From The Washington Post:
John G. Stumpf, the long-time chief executive of Wells Fargo, defended the mega bank in an interview Tuesday, saying the institution is working to stamp out bad behavior after revelations that thousands of employees secretly created accounts customers didn’t ask for in order to meet sales goals.
Stumpf said Wells Fargo has already taken several steps to strengthening its compliance programs in the wake of the scandal, which resulted in $185 million in fines last week. The bank also dismissed 5,300 employees, including some managers, who were accused of creating sham accounts.
“On average 1 percent [of employees] have not done the right thing and we terminated them. I don’t want them here if they don’t represent the culture of the company,” Stumpf said.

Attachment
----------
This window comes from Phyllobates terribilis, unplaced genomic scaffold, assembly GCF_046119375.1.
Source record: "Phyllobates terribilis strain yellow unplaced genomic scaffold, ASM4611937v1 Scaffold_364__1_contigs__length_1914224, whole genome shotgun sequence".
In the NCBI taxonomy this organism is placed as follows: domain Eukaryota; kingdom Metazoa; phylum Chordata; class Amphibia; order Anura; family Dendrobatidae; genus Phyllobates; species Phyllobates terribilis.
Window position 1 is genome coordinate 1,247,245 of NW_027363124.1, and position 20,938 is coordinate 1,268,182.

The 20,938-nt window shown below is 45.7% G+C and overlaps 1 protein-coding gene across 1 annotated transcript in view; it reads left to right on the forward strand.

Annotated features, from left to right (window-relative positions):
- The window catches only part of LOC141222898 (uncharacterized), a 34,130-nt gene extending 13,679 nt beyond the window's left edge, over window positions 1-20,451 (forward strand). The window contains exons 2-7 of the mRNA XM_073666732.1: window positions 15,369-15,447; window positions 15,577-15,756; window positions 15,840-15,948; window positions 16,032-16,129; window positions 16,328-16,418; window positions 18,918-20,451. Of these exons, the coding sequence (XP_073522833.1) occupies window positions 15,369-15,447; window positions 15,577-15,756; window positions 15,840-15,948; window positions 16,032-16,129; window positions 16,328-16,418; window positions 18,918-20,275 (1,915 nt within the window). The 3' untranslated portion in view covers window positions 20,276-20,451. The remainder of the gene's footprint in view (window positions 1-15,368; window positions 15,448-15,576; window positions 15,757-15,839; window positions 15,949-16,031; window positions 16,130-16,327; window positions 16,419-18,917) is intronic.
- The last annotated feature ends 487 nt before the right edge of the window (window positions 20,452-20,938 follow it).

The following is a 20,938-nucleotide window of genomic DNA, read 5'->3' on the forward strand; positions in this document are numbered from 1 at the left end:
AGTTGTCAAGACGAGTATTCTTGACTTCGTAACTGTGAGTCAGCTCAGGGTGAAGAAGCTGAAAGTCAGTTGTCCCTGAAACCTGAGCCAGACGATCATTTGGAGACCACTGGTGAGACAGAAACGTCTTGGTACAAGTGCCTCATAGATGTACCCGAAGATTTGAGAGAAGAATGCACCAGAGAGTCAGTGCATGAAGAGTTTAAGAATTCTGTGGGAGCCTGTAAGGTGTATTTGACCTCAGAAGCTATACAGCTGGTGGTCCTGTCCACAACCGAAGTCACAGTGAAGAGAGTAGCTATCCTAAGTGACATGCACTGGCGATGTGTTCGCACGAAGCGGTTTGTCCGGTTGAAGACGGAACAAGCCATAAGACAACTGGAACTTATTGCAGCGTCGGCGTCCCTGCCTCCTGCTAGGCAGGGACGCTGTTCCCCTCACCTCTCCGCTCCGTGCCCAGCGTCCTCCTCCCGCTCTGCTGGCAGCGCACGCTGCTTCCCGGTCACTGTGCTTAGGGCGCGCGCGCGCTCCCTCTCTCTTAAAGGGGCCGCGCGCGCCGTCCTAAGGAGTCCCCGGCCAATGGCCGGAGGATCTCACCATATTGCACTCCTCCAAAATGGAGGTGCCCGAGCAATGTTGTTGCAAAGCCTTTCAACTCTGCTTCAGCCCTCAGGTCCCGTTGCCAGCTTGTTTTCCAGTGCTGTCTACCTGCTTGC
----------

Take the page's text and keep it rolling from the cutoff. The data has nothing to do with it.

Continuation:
“We’re not sitting idly by,” he said, “we are investing in controls and training. . .We’re making big investments and my goal is perfection.”
Stumpf began speaking out publicly for the first time since the controversy thrust the San Francisco-based bank into the spotlight. Wells Fargo has long cultivated a reputation for staying out of the regulatory headaches that have dogged some of its biggest competitors. That reputation is now at risk as lawmakers, regulators and even Wall Street analysts question how one of the country’s largest banks could have allowed such behavior to fester for years.
“This ought to be a moment where people stop and remember how dangerous the system is when you don’t have the proper protections in place,” Treasury Secretary Jack Lew said at a conference Tuesday, according to CNBC. “This is a wake-up call and should remind all of us that culture and compensation make a difference. How you reward people, how you motivate people and what values you hold people to matters.”
According to regulators, thousands of Wells Fargo employees created up to 2 million accounts, for services …